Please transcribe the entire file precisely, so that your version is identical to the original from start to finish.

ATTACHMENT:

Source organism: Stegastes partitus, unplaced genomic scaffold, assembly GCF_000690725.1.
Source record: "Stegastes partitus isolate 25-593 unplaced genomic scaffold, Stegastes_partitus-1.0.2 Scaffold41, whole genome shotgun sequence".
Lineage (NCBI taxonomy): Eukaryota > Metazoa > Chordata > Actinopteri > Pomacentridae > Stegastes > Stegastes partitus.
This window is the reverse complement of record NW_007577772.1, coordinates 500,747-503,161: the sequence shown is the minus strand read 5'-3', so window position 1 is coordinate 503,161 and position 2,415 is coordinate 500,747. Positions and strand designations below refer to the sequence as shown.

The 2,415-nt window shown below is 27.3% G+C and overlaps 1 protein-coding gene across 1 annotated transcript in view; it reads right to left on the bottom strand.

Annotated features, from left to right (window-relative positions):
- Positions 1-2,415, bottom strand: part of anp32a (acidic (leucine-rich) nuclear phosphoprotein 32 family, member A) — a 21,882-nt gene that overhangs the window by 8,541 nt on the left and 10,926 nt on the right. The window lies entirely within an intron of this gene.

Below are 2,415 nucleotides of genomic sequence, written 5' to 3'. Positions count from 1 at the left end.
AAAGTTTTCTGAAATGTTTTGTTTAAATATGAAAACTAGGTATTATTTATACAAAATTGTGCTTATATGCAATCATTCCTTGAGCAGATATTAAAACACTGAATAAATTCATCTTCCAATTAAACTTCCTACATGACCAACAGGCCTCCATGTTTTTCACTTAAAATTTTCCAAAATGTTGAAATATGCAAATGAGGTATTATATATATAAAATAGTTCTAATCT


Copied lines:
Source organism: Stegastes partitus, unplaced genomic scaffold, assembly GCF_000690725.1.
Source record: "Stegastes partitus isolate 25-593 unplaced genomic scaffold, Stegastes_partitus-1.0.2 Scaffold41, whole genome shotgun sequence".
Lineage (NCBI taxonomy): Eukaryota > Metazoa > Chordata > Actinopteri > Pomacentridae > Stegastes > Stegastes partitus.
This window is the reverse complement of record NW_007577772.1, coordinates 500,747-503,161: the sequence shown is the minus strand read 5'-3', so window position 1 is coordinate 503,161 and position 2,415 is coordinate 500,747. Positions and strand designations below refer to the sequence as shown.

The 2,415-nt window shown below is 27.3% G+C and overlaps 1 protein-coding gene across 1 annotated transcript in view; it reads right to left on the bottom strand.

Annotated features, from left to right (window-relative positions):
- Positions 1-2,415, bottom strand: part of anp32a (acidic (leucine-rich) nuclear phosphoprotein 32 family, member A) — a 21,882-nt gene that overhangs the window by 8,541 nt on the left and 10,926 nt on the right. The window lies entirely within an intron of this gene.

Below are 2,415 nucleotides of genomic sequence, written 5' to 3'. Positions count from 1 at the left end.
AAAGTTTTCTGAAATGTTTTGTTTAAATATGAAAACTAGGTATTATTTATACAAAATTGTGCTTATATGCAATCATTCCTTGAGCAGATATTAAAACACTGAATAAATTCATCTTCCAATTAAACTTCCTACATGACCAACAGGCCTCCATGTTTTTCACTTAAAATTTTCCAAAATGTTGAAATATGCAAATGAGGTATTATATATATAAAATAGTTCTAATCT